Bynum v. MVM Inc

District of Columbia, dcd-1:2004-cv-00259

MEMORANDUM OPINIONO AND ORDER denying {{12}} defendant's motion for summary judgment. Signed by Judge Paul L. Friedman on November 17, 2006.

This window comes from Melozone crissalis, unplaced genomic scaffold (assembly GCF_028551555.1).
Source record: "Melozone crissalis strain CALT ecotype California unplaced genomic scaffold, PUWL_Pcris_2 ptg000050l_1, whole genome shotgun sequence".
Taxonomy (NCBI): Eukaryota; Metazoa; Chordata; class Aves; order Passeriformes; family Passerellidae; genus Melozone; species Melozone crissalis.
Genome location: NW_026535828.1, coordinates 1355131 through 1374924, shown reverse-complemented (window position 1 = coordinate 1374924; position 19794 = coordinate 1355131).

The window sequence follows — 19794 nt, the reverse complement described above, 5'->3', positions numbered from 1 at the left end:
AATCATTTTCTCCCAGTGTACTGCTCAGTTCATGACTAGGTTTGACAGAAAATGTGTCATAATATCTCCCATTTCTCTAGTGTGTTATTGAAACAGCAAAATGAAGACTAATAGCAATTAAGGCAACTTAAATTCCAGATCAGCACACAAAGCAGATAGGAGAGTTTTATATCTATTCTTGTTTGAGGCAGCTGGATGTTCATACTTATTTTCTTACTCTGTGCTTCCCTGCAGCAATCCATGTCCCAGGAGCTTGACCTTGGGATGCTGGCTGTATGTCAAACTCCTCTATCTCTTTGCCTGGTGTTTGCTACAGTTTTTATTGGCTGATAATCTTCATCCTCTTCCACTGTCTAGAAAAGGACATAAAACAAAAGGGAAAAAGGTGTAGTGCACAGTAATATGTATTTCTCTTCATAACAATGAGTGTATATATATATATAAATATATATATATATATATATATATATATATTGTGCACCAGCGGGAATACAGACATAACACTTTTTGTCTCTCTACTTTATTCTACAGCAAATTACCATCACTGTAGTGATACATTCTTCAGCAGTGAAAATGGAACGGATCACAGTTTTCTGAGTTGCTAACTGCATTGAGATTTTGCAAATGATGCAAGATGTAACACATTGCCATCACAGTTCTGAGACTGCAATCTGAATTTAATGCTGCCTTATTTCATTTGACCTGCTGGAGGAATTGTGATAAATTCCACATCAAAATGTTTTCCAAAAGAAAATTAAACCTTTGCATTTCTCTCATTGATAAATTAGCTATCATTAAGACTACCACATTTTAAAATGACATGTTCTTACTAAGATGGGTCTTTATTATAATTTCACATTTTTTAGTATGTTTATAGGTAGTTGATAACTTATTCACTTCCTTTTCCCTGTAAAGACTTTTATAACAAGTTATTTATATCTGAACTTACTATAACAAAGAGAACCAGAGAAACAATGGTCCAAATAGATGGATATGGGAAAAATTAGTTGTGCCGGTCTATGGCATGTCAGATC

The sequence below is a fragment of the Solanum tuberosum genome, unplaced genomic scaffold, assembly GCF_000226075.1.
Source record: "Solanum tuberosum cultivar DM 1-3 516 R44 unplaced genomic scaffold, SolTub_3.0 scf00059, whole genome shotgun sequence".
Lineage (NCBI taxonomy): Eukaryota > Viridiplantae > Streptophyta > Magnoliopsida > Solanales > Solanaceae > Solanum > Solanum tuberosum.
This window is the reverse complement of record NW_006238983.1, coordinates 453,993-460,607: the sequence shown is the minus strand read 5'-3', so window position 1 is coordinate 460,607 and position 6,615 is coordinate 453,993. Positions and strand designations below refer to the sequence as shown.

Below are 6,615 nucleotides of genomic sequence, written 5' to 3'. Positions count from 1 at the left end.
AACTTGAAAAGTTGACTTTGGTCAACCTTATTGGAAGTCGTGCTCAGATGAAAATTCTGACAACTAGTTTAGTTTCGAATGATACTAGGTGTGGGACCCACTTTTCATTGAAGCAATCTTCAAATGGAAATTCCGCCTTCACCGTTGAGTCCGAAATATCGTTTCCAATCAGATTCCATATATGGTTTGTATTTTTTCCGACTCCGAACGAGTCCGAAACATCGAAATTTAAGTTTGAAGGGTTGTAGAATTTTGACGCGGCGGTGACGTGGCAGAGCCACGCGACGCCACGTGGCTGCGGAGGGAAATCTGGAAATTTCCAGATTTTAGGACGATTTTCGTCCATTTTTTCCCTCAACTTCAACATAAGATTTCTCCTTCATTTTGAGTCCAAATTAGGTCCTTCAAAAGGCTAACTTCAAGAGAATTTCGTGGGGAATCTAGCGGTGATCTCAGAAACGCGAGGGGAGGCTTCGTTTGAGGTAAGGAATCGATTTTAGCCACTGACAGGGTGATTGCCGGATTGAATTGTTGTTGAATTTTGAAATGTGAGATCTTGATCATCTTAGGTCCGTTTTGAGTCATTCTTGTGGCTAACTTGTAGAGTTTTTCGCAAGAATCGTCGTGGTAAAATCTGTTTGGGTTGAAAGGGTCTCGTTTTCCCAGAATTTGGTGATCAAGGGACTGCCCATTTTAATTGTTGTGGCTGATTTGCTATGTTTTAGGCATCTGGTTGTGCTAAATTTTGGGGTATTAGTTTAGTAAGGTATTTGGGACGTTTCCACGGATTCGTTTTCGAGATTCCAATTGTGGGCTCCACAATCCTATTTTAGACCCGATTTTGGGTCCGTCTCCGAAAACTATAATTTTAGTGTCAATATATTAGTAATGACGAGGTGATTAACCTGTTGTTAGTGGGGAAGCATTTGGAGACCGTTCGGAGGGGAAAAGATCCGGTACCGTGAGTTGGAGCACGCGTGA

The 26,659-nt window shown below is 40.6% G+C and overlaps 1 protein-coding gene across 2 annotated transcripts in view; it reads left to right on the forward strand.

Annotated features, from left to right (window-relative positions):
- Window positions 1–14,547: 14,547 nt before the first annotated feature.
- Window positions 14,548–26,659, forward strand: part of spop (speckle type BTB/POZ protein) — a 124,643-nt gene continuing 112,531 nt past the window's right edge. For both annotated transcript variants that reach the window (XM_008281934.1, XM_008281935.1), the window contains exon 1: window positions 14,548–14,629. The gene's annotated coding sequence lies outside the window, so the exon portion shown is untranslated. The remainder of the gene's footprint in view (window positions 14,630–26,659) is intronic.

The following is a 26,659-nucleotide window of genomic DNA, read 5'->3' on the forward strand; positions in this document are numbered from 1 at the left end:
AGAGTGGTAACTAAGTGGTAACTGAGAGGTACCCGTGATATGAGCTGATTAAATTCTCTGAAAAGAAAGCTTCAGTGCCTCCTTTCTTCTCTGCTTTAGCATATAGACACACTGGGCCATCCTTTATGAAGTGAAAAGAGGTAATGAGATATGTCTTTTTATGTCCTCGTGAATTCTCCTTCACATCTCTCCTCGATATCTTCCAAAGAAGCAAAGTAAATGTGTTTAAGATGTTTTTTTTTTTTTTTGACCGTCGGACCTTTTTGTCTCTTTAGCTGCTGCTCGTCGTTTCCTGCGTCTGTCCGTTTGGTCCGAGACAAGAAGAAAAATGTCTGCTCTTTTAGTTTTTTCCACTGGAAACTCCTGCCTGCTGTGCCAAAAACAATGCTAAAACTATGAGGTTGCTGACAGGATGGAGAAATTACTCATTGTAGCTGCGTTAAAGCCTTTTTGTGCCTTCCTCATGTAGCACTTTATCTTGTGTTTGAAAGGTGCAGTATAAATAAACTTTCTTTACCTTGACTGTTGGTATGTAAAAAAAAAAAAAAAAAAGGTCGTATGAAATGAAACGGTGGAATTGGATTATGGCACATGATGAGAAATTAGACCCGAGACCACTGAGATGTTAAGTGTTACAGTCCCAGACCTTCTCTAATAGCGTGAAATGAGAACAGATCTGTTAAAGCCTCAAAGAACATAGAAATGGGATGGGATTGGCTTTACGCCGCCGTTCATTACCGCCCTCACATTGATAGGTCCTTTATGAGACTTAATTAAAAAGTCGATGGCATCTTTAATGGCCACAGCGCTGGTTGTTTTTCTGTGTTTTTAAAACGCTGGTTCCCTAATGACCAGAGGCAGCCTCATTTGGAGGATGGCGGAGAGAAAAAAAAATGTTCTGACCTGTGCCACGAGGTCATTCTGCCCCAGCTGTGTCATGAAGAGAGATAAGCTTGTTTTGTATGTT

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0 UNITED STATES DISRICT COURT FOR THE DISTRICT OF COLUMBIA __________________________________________) CLARENCE B. BYNUM,)) Plaintiff,)) v.) Civil Action No. 04-0259) MVM, INC.,)) Defendant.) __________________________________________) MEMORANDUM OPINION AND ORDER This matter is before the Court on defendant's motion for summary judgment. The plaintiff, Clarence Bynum, alleges that he was fired from his job as a Court Security Officer ("CSO") at the Superior Court of the District of Columbia in violation of Title VII of the Civil Rights Act ("Title VII"), 42 U.S.C. 2000e et seq., and the Americans with Disabilities Act ("ADA"), 42 U.S.C § 12101 et seq. Defendant moves for summary judgment. The Court concludes that there are genuine issues of material fact in dispute and that the defendant therefore is not entitled to judgment as a matter of law. I. BACKGROUND Defendant MVM, Inc. ("MVM") contracted with the United States Marshals Service in 2001 to provide Court Security Officers for the Superior Court of the District of Columbia. See Ex. 1 to Defendant's Motion for Summary Judgment ("MSJ"), U.S. Marshals Service Contract MS-02-D-0002 ("MVM Contract"). The contract clearly sets forth the qualifying requirements for CSOs, including medical standards with respect to vision, hearing, 0 the cardiovascular system, the respiratory system, genitourinary system disorders, the nervous system and the endocrine system. See id. § C-8(e). The contract requires that each CSO undergo and pass a medical examination to establish his or her medical qualifications. See id. § C-8(a). The contract further states that failure to satisfy any one of the required medical qualifications disqualifies the prospective CSO from performing under the contract. See id. § C-8(e). In March 2002, plaintiff applied for a CSO position at Superior Court. See Plaintiff's Supplemental Opposition to Defendant's Motion for Summary Judgment ("Supp. Opp'n") at 1. Plaintiff underwent a medical examination by Dr. Phong Nguyen, a physician chosen to conduct pre-employment medical examinations for MVM. See Ex. 1 to Supp. Opp'n, Declaration of Clarence Bynum ("Bynum Decl.") ¶ 4. In September 2002, upon the completion of the medical examinations and an interview with the Marshals Service, MVM hired plaintiff as a CSO. See id. ¶¶ 5-6.1 After the plaintiff started work as a CSO, the defendant requested more medical information from the plaintiff. See Bynum Decl. ¶ 8. In response, plaintiff's treating physician, Dr. Melissa Turner, forwarded plaintiff's medical records to MVM for review. See Ex. 2 to MSJ, July 13, 2003 Letter from Melissa Turner, Physician, Dep't of Veterans Affairs. The materials released by Dr. Turner discussed plaintiff's medical conditions, including diabetes, hypertension and coronary artery disease. See id. The letter noted that "[n]either his diabetes not his hypertension are adequately controlled," and that plaintiff "remains at increased risk for cardiac, cerebral and renal ischemic disease." Id. 1 The parties disagree as to the terms under which plaintiff was hired. MVM contends that he was hired on an interim basis, pending the results of further medical inquiry. See Defendant's Reply to Plaintiff's Response to Defendant's Motion for Summary Judgment ¶ 5. Plaintiff, however, claims that he was hired on a permanent basis. See Bynum Decl. ¶ 6. 2 0 MVM then transferred plaintiff's medical records to Dr. L. Chelton, a United States Public Health Service medical officer. Dr. Chelton found that the plaintiff suffered from a number of medical conditions, and concluded that these conditions "pose a significant risk to the health and safety of [plaintiff] and others in the essential performance of the job." Ex. 5 to MSJ, Judicial Security Division, August 13, 2003 Medical Review Form. The defendant alleges that based on Dr. Chelton's assessment, Marc Farmer, Chief of Judicial Protective Services, determined that the plaintiff did not meet the medical standards and functional requirements of the CSO position, and that he therefore was medically disqualified from the position. See Ex. 3 to MSJ, Aug. 29, 2003 Letter from Marc Farmer to John Kraus. The U.S. Marshals Service informed MVM of Mr. Farmer's decision. See Ex. 4 to MSJ, Sept. 5, 2003 Letter from Sheryl Pierce to Joseph Morway. On September 8, 2003, MVM terminated the plaintiff from his CSO position at the Superior Court. See Bynum Decl. ¶ 9. II. DISCUSSION A. Summary Judgment Standard Under Rule 56 of the Federal Rules of Civil Procedure, summary judgment may be granted if the pleadings, depositions, answers to interrogatories, admissions on file and affidavits or declarations show that there is no genuine issue of material fact in dispute and that the moving party is entitled to judgment as a matter of law. FED. R. CIV. P. 56(c). A fact is "material" if a dispute over it might "affect the outcome of the suit under the governing law." Anderson v. Liberty Lobby, Inc., 477 U.S. 242, 248 (1986). An issue is "genuine" if "the evidence is such that a reasonable jury could return a verdict for the nonmoving party." Id. In considering a motion for summary judgment, the "evidence of the non-movant is to be believed, 3 0 and all justifiable inferences are to be drawn in his favor." Id. at 255; see also Washington Post Co. v. Dep't of Health and Human Servs., 865 F. 2d 320, 325 (D.C. Cir. 1989). The non-moving party's opposition, however, must consist of more than mere unsupported allegations or denials and must be supported by affidavits, declarations or other competent evidence, setting forth specific facts showing that there is a genuine issue for trial. FED. R. CIV. P. 56(e); Celotex Corp. v. Catrett, 477 U.S. 317, 324 (1986). The non-moving party is "required to provide evidence that would permit a reasonable jury to find" in his favor. Laningham v. U.S. Navy, 813 F. 2d 1236, 1242 (D.C. Cir. 1987). If the evidence is "merely colorable" or "not significantly probative," summary judgment may be granted. Anderson v. Liberty Lobby, Inc., 477 U.S. at 249-50. B. The Americans with Disabilities Act Under the Americans with Disabilities Act of 1990, 42 U.S.C. §§ 12101 et seq., it is unlawful for a covered entity to "discriminate against a qualified individual with a disability because of the disability of such individual" with respect to any "terms, conditions [or] privileges of employment." 42 U.S.C. § 12112(a). A "qualified individual with a disability" is defined as "an individual with a disability who, with or without a reasonable accommodation, can perform the essential functions of the employment position that such individual holds or desires." See 42 U.S.C. § 12111(8); see also Sutton v. United Airlines, Inc., 527 U.S. 471, 478 (1999). The Court analyzes disparate treatment claims under the ADA using the familiar Title VII burden-shifting analysis set forth in McDonnell Douglas Corp., v. Green. See Duncan v. Washington Metro. Area Transit Auth., 240 F.3d 1110, 1114 (D.C. Cir. 2001); Swanks v. Washington Metro. Area Transit Auth., 179 F.3d 929, 934 (D.C. Cir. 1999). To establish a 4 0 prima facie case of discrimination under the ADA, the plaintiff must show that: (1) he had a disability within the meaning of the ADA, (2) he is qualified for the position with or without reasonable accommodation, and (3) due to his disability, he suffered an adverse employment action. See Duncan v. Washington Metro. Area Transit Auth., 240 F.3d at 1114; Swanks v. Washington Metro. Area Transit Auth., 179 F.3d at 934.2 The Act defines "disability" as "a physical or mental impairment that substantially limits one or more major life activities." 29 U.S.C. § 705(9)(B). See also Gaskins v. Runyon, 921 F. Supp. 779, 781 (D.D.C. 1994). "Major life activities" are illustrated by the regulations as "functions, such as caring for oneself, performing manual tasks, walking, seeing, hearing, speaking, breathing, learning, and working." 45 C.F.R. § 84.3(j)(2)(ii); see also 29 C.F.R. § 1630.2(i).3 To establish that he is a disabled person within the meaning of and protected under the ADA, a plaintiff must present evidence of either: (1) a physical or mental impairment substantially limiting a major life activity of the individual; (2) a record of such impairment; or (3) being regarded as having such impairment. See 42 U.S.C. § 12102(2). MVM does not contest that Mr. Bynum has a disability as defined by the ADA. In the second step for establishing a prima facie case of discrimination, the plaintiff must demonstrate that he is able to perform the essential functions of the job, with or without reasonable accommodation. Whether an individual is "qualified" for a job may at times present a pure question of law that may be resolved by the court as a matter of law, but it may 2 Plaintiff must show that he suffered an adverse employment action because of his disability. This fact is not in dispute. The parties agree that the plaintiff was removed from his position as a CSO because of his medical conditions. 3 In quoting this definition of "major life activities" the Supreme Court stated that "[b]ecause both parties accept these regulations as valid, and determining their validity is not necessary to decide this case, we have no occasion to consider what deference they are due, if any." Sutton v. United Air Lines, 527 U.S. at 481. 5 0 also be a question of fact that must be resolved by a factfinder at trial. See Swanks v. Washington Metro. Area Transit Auth., 179 F.3d at 934. In determining the "essential functions" of a job, the ADA directs that consideration should be given to the employer's description of the essential job functions: "[I]f an employer has prepared a written description before advertising or interviewing applicants for the job, this description shall be considered evidence of the essential functions of the job." 42 U.S.C. § 12111(8); see also Dorchy v. Washington Metro. Area Transit Auth., 45 F. Supp. 2d 5, 11 (D.D.C. 1999). The contract between the U.S. Marshals Service and MVM contains a written description of the CSO position and the essential functions of the job. See MVM Contract. MVM alleges that the decision to terminate plaintiff was motivated by the determination that he was not medically qualified to perform the functions of a CSO and also on the belief that he posed a direct threat to himself or others. See MSJ ¶¶ 11, 14. MVM cites to Dr. Chelton's review of plaintiff's medical history and his conclusion that plaintiff's medical condition posed a significant threat to the health and safety of himself and others in the performance of his essential job functions. See Ex. 5 to MSJ, Judicial Security Division, August 13, 2003 Medical Review Form. The ADA does not prohibit employers from establishing qualification standards for hiring employees. Section 12113 states: It may be a defense to a charge of discrimination under this chapter that an alleged application of qualification standards, tests, or selection criteria that screen out or tend to screen out or otherwise deny a job or benefit to an individual with a disability has been shown to be job-related and consistent with business necessity, and such performance cannot be accomplished by reasonable accommodation, as required under this subchapter. 6 0 42 U.S.C. § 12113(a). The ADA also recognizes that a qualification standard "may include a requirement that an individual shall not pose a direct threat to the health or safety of other individuals in the workplace." 42 U.S.C. § 12113(b). The plaintiff offered evidence to support the contention that he was able to perform the essential functions of the job as described within the contract. First, plaintiff's weekend supervisor, D. K. Harrod, commended the plaintiff and several other CSOs for the excellent work they performed. See Ex. 5 to Supp. Opp'n, Letter from Darryl K. Harrod to Lois Epps. Second, Lois Epps, a site supervisor for the defendant, testified at deposition that she reviewed plaintiff's work and found it to be satisfactory. See Deposition of Lois Epps ("Epps Depo.") at 30: 16-17; 49: 7-8. Finally, union representative and fellow CSO John D. Perkins observed plaintiff's performance on the job several days a week, and found him "alert and able to perform his duties." See Ex. 12 to Supp. Opp'n, Declaration of John D. Perkins ("Perkins Decl.") ¶ 3. There does not appear to be any evidence in the record that the plaintiff's disability interfered with his performance of the essential functions of the CSO position. Nowhere does the defendant allege incidents where the plaintiff failed to perform his duties adequately, or where the plaintiff's disability interfered with his work responsibilities. Thus, the plaintiff has offered sufficient evidence to create a genuine issue of material fact regarding his ability to perform the essential functions of the CSO position. As a result, the Court concludes that the defendant is not entitled to judgment as a matter of law with respect to the ADA claim. B. Title VII of the Civil Rights Act Title VII of the Civil Rights Act, 42 U.S.C. §§ 2000(e) et seq., prohibits discrimination by employers on the basis of race. To survive a motion for summary judgment on a Title VII employment discrimination claim, a plaintiff must first introduce evidence to support 7 0 a prima facie case of discrimination. See, e.g., George v. Leavitt, 407 F.3d 405, 412 (D.C. Cir. 2005); Stella v. Mineta, 284 F.3d 135, 145 (D.C. Cir. 2002). A plaintiff who makes out a prima facie case of discrimination establishes a presumption of discrimination, and shifts the burden to the employer-defendant to produce evidence that the challenged action was taken for a legitimate, nondiscriminatory reason. See Holcomb v. Powell, 433 F.3d 889, 896 (D.C. Cir. 2006). Once a defendant has done so, the presumption of discrimination "simply drops out of the picture," and "the plaintiff must show that a reasonable jury could conclude from all of the evidence that the adverse employment decision was made for a discriminatory reason." Id. at 896-97 (quoting Burke v. Gould, 286 F.3d 513, 520 (D.C. Cir. 2002) and Lathram v. Snow, 336 F.3d 1085, 1088 (D.C. Cir. 2003)). "All of the evidence" may include (1) evidence establishing the plaintiff's prima facie case; (2) evidence attacking the employer's proffered explanation for its actions; and (3) any further evidence of discrimination that may be available to the plaintiff, such as independent evidence of discriminatory statements or attitudes on the part of the employer. See Holcomb v. Powell, 433 F.3d at 897. A plaintiff "makes out a prima facie case of disparate-treatment discrimination by establishing that: (1) he is a member of a protected class; (2) he suffered an adverse employment action; and (3) the unfavorable action gives rise to an inference of discrimination." Mastro v. Potomac Elec. Power Co. 447 F.3d 843, 850-51 (D.C. Cir. 2006) (quoting George v. Leavitt, 407 F.3d at 412 (D.C. Cir. 2005) (quoting Stella v. Mineta, 284 F.3d at 145)) (internal quotation marks omitted). A plaintiff may satisfy the third prong of this test by demonstrating that he was treated differently from similarly-situated employees who are not part of the protected class, or, in the specific context of a discharge claim, showing that he was not terminated for the two common legitimate reasons for discharge: performance below the employer's legitimate 8 0 expectations or the elimination of the plaintiff's position altogether. Mastro v. Potomac Elec. Power Co. 447 F.3d at 850-51 (citing Holbrook v. Reno, 196 F.3d 255, 261 (D.C. Cir. 1999)). The plaintiff in this case satisfies the first prong of this test; he is African- American. It is also undisputed that the plaintiff suffered an adverse employment action, as he was terminated from being a CSO at the Superior Court in September 2003. The plaintiff has introduced evidence that he was treated differently from similarly-situated employees. Plaintiff alleges that at least one white CSO has diabetes and was not terminated from MVM. See Perkins Decl. ¶ 6. Plaintiff also submits evidence that in the relevant time period several African-American employees – and no white employees – were terminated due to medical conditions. See Epps Depo. at 49: 10-21. Plaintiff has satisfied the third prong and has made out a prima facie case. The defendant has offered a non-discriminatory reason for the challenged action – that the plaintiff failed to meet the medical qualifications for the job. Whether plaintiff was or was not qualified for the job due to his medical condition is a disputed issue of material fact, however, as discussed supra. Therefore, as with plaintiff's ADA claim, there are genuine issues of material fact in dispute with respect to plaintiff's Title VII claim, and defendant is not entitled to judgment as a matter of law. There is a also a genuine disputed issue of material fact regarding pretext, in that the plaintiff has offered evidence of disparate treatment between himself and a member of a non-protected group. The Court concludes that defendant's motion for summary judgment must be denied. 9 0 III. CONCLUSION For the foregoing reasons, it is hereby ORDERED that defendant's motion [12] for summary judgment is DENIED; and it is FURTHER ORDERED that a status conference is scheduled for December 13, 2006 at 9:15 a.m. to address the possibility of settlement with the assistance of either the Court's Alternative Dispute Resolution program or a magistrate judge, and pretrial and trial matters. SO ORDERED. /s/______________________________ PAUL L. FRIEDMAN United States District Judge DATE: November 17, 2006 10